Last great reads of 2010I've just finished off a stack of books (one of those people who read their stacks simultaneously rather than consecutively) in time to collect a new stack for summer and hey, a new year! Hope they'll be as good as these. I loved them all.
Straight life by Art Pepper
The People’s Act of Love by James Meek
An unidentified male I found myself in a cluster with at the Book Design Awards said he was loving reading this novel about a Czech battalion stranded in wintertime in some far outpost of northern Russia during the Russian civil war. I can’t remember if he mentioned the cannibalism, perhaps he thought it would be out of place as we munched our canapés, or maybe it just didn’t catch my imagination (hard to believe). At any rate, the idea of the lost battalion, desperate to get home, their mad Captain -- a sort of cold-weather Kurtz -- that by itself sounded like a good story. As it turned out to be! A Russian novel sort of good story, in fact, without ever being obsequious to that great genre. Let's say, a kindred spirit.
Ancient Gonzo Wisdom: Interviews with Hunter S Thompson
My favourite was the interview by PJ O’Rourke from 1996, because PJ O’Rourke is smart and funny, and because HST comes across best when interviewed by people who are smart and funny.
“What was the first book, the first whole book, you read?”
“Good lord, man – anybody who would remember that is probably in some kind of trouble or lying.”
“No, they say that drug addicts always remember the very first time they had the drug, or alcoholics remember the first drink.”
“Jesus, I think you’re right.”
I remembered the same book from my childhood. You might too. Read the book and find out what it was.
Ask Dr. Mueller by Cookie Mueller
I knew about Cookie Mueller, who had that crazy feeling, from Nan Goldin’s photographs and her cameo appearances in various stories from the New York art and drug scene of the seventies, but I didn’t realize we had her book in the library until I came across it by chance. It collects various pieces of writing by Cookie which she wouldn’t be surprised to learn have dated – she was not someone who was trying to write for posterity.
The sad thing is that there are no later and thus less-dated pieces, because of her early death from AIDS. She certainly went down with banners flying, as befits someone who, as John Waters pointed out in his introduction, didn’t comb her hair for 25 years and still looked beautiful.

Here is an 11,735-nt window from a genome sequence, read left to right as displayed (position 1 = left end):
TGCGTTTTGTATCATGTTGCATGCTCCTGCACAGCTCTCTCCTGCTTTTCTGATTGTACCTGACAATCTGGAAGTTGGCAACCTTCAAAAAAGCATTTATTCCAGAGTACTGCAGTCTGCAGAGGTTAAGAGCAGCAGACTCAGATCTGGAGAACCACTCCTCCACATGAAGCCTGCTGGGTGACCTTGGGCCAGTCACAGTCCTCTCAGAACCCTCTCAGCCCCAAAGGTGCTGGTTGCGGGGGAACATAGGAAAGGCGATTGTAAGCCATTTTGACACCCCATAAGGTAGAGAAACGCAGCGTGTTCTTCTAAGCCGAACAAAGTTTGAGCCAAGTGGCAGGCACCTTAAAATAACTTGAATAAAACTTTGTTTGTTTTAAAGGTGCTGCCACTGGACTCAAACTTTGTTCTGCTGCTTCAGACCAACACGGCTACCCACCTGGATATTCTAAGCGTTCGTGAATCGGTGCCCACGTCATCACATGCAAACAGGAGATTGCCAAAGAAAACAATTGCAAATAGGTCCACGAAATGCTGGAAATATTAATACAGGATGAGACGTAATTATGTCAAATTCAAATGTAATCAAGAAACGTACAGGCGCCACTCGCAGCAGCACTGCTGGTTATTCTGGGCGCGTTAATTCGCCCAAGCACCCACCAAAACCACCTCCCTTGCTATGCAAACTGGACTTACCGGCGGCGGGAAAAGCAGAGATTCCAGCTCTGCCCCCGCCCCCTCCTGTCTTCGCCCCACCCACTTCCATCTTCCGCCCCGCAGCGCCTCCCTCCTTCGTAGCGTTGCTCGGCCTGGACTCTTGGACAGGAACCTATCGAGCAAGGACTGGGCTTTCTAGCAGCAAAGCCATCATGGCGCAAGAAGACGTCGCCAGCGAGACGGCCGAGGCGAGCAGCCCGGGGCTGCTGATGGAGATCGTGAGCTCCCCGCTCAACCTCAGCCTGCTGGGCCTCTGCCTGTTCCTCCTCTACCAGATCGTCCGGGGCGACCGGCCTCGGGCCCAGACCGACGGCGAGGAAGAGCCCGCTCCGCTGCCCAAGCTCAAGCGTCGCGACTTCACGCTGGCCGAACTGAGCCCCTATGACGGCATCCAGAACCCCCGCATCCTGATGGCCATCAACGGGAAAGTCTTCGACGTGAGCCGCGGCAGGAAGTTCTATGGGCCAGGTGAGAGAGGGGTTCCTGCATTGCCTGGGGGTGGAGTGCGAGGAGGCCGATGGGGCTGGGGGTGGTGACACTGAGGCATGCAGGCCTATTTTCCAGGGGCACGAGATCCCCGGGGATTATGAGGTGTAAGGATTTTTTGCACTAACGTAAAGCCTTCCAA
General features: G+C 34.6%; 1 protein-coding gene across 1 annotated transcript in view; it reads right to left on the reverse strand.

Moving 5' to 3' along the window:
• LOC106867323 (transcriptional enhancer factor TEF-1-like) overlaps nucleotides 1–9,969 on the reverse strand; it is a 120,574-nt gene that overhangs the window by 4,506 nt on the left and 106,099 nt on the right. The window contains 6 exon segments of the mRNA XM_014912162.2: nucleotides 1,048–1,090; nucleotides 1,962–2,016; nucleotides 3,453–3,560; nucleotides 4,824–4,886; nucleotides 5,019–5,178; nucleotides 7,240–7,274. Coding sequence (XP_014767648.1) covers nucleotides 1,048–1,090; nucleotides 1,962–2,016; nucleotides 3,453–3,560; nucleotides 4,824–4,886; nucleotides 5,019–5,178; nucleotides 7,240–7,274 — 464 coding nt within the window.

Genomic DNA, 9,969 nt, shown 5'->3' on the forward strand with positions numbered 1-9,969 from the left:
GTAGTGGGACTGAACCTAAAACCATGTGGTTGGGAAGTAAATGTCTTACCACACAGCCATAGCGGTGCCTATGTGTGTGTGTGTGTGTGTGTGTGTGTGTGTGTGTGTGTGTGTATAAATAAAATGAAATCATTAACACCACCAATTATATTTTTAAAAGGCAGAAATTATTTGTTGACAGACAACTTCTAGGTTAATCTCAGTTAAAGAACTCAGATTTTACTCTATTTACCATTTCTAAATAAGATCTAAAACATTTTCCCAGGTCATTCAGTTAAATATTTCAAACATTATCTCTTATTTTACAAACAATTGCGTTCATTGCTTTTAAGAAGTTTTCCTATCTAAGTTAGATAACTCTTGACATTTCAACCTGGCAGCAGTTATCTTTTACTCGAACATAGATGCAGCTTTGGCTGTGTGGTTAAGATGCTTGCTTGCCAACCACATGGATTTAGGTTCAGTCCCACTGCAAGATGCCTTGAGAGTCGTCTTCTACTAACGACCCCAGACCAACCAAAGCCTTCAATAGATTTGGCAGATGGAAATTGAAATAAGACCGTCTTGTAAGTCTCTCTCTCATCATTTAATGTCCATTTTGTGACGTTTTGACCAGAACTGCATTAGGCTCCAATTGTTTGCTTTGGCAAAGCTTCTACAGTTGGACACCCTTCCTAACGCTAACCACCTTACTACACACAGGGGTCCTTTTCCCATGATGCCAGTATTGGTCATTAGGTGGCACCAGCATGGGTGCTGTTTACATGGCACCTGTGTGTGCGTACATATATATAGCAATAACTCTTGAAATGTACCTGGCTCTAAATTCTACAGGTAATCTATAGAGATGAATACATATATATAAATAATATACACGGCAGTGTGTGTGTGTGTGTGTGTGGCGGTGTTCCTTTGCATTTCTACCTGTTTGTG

Swish: my quest to become the gayest person ever by Joel Derfner
This book, besides being really fun to read, taught me an important lesson. I had always thought that cheerleaders were destined to be cheerleaders from birth, that it was not a learnable art. But apparently you can practice yourself into becoming a cheerleader, flips and everything, if you really want to. The other thing this book was notable for was a passage about pain and vulnerability which yes, was his viewpoint from a gay perspective, but which, like all deep insights, will say something to just about everyone. At least it did to me.
Riding toward everywhere by William T Vollman
I was seventeen, the age for dares, and on the return leg of a hitchhiking trip that was somewhat of a dare already (California to Canada and back in a four-day break from University) with a friend, when we met a Gary Snyder-type in Eugene, Oregon who filled us in on how to hop a freight. Did we do it? Of course!
And that was how I came to ride the rails from Eugene to Portland, over the mountains, at night, in an empty boxcar with a wooden floor. I remember this detail because my friend had a new and expensive ski jacket on, a present from a guilt-burdened absentee father, and she kept worrying, as we huddled and hugged on the floor while the wind chill took the temperature down to zero and then below, that a splinter would get into the jacket and ruin it. My teeth were so gritted I couldn’t even say “Your jacket? Our lives! I think we might be going to die of the cold!"
It was thrilling and the view of the dawn over the Portland train yard was thrilling, but it turned out not to be a lark at all. It was life-and-death.
William T Vollman has written a book about trainhopping as the ultimate underground lifestyle. This is the dedication:
Fleeting Rome by Carlo Levi
Memories of Rome in the years of La Dolce Vita, when Vespas roared through the city by day and sheep were herded through at night, by the author of Christ stopped at Eboli. The osteria where Levi ate lunch had seasonal wild asparagus, much better than the market variety. Where did they get it? From an employee of the Ministry of Finance who every day, after clocking in, would head off on his bicycle to hunt asparagus, which he would trade for dinner or wine. One year there was no more. The man had reached compulsory retirement age at the Ministry, and had promptly stopped his true job as well.